I was re-watching the famous "Double Split" experiment on YouTube tonight (for about the tenth time!) and I later found myself pondering the mystery and the beauty of the event. If you have never seen the experiment, watch it and then return to this post.
In the experiment physicists fire electrons toward two rectangular holes in a wall to see what kind of pattern will be produced on the opposite side. The problem is that electrons behave as both particle and waves. Thus, depending on "who's watching," the electrons may produce a particle-like pattern, or they may produce a wave-like pattern.
As one can see in the video clip, the wave-like pattern is produced when intricate supervision is not happening. However, when the experiment is closely observed so that physicists might "figure it out," the electrons produce the particle pattern.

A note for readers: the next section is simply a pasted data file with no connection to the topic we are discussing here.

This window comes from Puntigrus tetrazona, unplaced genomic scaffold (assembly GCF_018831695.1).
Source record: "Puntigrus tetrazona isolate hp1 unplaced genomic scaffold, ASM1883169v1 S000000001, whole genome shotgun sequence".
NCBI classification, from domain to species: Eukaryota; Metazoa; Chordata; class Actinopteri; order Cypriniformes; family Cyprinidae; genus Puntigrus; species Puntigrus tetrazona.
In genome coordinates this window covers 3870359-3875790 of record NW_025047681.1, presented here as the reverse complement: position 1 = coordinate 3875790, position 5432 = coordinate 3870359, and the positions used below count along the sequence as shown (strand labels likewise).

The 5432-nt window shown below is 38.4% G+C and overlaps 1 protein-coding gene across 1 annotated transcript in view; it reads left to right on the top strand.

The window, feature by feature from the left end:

This got me to thinking about the difference between particles and waves as an analogy for the difference between propositional statements and stories. I was working on a statement about my Christology tonight and I realized as I was writing it that I did not want to simply list statements about Jesus; I wanted to write a narrative of Jesus' life. That, I thought, is how one comes to know Jesus; not through propositional statements but through story.
Propositional statements are like the scientist who wishes to observe the Double Split experiment up close so as to figure it out and possess the truth. The problem: that makes things boring and less beautiful. In fact, quantum physics suggests that reality actually behaves differently under these circumstances.
But when mystery is embraced reality creates beautiful wave-like patterns and shares more light! I wonder if this too can be said of theology. Perhaps what we need is a bit more comfort with mystery and stories rather than propositions and doctrine.